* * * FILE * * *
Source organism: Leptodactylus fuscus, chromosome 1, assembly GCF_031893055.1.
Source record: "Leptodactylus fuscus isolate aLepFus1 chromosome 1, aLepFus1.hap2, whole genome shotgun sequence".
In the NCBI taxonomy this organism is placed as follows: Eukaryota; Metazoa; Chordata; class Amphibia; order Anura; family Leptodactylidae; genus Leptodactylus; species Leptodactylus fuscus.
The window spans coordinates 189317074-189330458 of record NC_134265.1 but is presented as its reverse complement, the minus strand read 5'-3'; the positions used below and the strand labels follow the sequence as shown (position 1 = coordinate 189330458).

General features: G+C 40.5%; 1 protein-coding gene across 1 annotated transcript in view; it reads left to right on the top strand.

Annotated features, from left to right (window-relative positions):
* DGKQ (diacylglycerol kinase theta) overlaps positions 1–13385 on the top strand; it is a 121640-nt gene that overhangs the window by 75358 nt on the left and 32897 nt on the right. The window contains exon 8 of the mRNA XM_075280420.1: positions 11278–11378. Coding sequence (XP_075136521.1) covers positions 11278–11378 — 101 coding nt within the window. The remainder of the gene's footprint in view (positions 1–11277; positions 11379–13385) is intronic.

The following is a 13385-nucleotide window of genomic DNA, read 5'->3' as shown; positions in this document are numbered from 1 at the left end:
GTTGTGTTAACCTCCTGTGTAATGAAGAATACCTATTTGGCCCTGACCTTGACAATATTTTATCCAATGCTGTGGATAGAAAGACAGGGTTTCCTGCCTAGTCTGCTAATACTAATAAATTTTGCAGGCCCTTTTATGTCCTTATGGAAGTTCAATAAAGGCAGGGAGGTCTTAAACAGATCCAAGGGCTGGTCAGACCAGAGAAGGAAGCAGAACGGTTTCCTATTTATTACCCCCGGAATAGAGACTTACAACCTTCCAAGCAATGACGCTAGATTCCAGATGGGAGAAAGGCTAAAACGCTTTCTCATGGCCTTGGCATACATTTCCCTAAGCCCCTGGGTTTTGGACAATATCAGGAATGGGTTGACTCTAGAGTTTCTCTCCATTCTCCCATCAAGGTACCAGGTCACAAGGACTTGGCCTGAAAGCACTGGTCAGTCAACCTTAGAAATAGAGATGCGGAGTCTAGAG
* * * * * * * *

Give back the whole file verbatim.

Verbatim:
Source organism: Leptodactylus fuscus, chromosome 1, assembly GCF_031893055.1.
Source record: "Leptodactylus fuscus isolate aLepFus1 chromosome 1, aLepFus1.hap2, whole genome shotgun sequence".
In the NCBI taxonomy this organism is placed as follows: Eukaryota; Metazoa; Chordata; class Amphibia; order Anura; family Leptodactylidae; genus Leptodactylus; species Leptodactylus fuscus.
The window spans coordinates 189317074-189330458 of record NC_134265.1 but is presented as its reverse complement, the minus strand read 5'-3'; the positions used below and the strand labels follow the sequence as shown (position 1 = coordinate 189330458).

General features: G+C 40.5%; 1 protein-coding gene across 1 annotated transcript in view; it reads left to right on the top strand.

Annotated features, from left to right (window-relative positions):
* DGKQ (diacylglycerol kinase theta) overlaps positions 1–13385 on the top strand; it is a 121640-nt gene that overhangs the window by 75358 nt on the left and 32897 nt on the right. The window contains exon 8 of the mRNA XM_075280420.1: positions 11278–11378. Coding sequence (XP_075136521.1) covers positions 11278–11378 — 101 coding nt within the window. The remainder of the gene's footprint in view (positions 1–11277; positions 11379–13385) is intronic.

The following is a 13385-nucleotide window of genomic DNA, read 5'->3' as shown; positions in this document are numbered from 1 at the left end:
GTTGTGTTAACCTCCTGTGTAATGAAGAATACCTATTTGGCCCTGACCTTGACAATATTTTATCCAATGCTGTGGATAGAAAGACAGGGTTTCCTGCCTAGTCTGCTAATACTAATAAATTTTGCAGGCCCTTTTATGTCCTTATGGAAGTTCAATAAAGGCAGGGAGGTCTTAAACAGATCCAAGGGCTGGTCAGACCAGAGAAGGAAGCAGAACGGTTTCCTATTTATTACCCCCGGAATAGAGACTTACAACCTTCCAAGCAATGACGCTAGATTCCAGATGGGAGAAAGGCTAAAACGCTTTCTCATGGCCTTGGCATACATTTCCCTAAGCCCCTGGGTTTTGGACAATATCAGGAATGGGTTGACTCTAGAGTTTCTCTCCATTCTCCCATCAAGGTACCAGGTCACAAGGACTTGGCCTGAAAGCACTGGTCAGTCAACCTTAGAAATAGAGATGCGGAGTCTAGAG